Sunday, May 13, 2012

Natural Gas Lobby Fighting Against Carbon Neutral Federal Buildings

Obscure-but-awesome energy law getting shivved by natural gas lobby
[see also an excerpt of AGA document below]
By David Roberts

“But,” you’re protesting, “we would never do something so radical. Germany might. Denmark, maybe. Not us.”Wouldn’t it be cool if we passed a rule mandating that all new federal buildings had to be carbon-neutral by 2030? The feds buy and build a lot of real estate. An effort to wring fossil-fuel energy out of those buildings — by increasing their efficiency and supplying them with renewables — would seriously bolster domestic markets for efficiency and distributed energy. Beyond that, it would serve as a proving ground and an example for the communities where those buildings are located. It would be galvanizing.

Hark! I say to you. Hark to this sh*t: We do have such a rule! It was passed by Congress and signed by President George W. Bush! It’s on the books, the law of the land. Specifically, it is Section 433 of the Energy Independence and Security Act of 2007. It says that new federal buildings, or major renovations ($2.5 million or more) of federal buildings, must reduce their consumption of fossil-fuel energy (relative to a similar building in 2003) 55 percent by 2010, 80 percent by 2020, and 100 percent by 2030. (It hasn’t been funded yet, so that 2010 target is, er, no longer operational.)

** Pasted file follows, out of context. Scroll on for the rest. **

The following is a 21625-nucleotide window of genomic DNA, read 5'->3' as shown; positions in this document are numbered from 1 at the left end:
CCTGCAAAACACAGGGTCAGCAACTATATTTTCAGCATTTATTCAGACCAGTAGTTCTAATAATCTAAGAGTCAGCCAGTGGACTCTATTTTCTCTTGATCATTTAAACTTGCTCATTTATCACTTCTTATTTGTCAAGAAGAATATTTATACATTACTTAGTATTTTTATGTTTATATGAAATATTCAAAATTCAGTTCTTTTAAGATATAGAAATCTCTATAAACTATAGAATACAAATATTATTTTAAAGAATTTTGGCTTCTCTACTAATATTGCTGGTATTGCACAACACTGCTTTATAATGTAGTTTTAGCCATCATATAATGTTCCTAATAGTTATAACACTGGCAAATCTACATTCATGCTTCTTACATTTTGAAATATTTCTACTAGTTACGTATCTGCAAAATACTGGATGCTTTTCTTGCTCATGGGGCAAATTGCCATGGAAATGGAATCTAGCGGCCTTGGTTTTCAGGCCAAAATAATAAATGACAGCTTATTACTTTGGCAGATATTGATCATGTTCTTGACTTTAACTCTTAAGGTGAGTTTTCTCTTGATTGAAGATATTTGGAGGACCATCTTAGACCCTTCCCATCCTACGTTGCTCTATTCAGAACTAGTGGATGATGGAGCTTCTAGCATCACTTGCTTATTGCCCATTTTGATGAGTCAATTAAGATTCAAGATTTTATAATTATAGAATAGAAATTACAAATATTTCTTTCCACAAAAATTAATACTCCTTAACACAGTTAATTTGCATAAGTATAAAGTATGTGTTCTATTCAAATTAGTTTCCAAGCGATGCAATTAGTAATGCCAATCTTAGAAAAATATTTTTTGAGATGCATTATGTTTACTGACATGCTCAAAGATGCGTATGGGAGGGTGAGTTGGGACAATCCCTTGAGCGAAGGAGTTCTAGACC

It’s an audacious goal, basically Architecture 2030′s “2030 Challenge” put into law.

“Holy crap,” you’re saying, “if we have a law that awesome, surely come powerful constituency must be trying to screw it up!”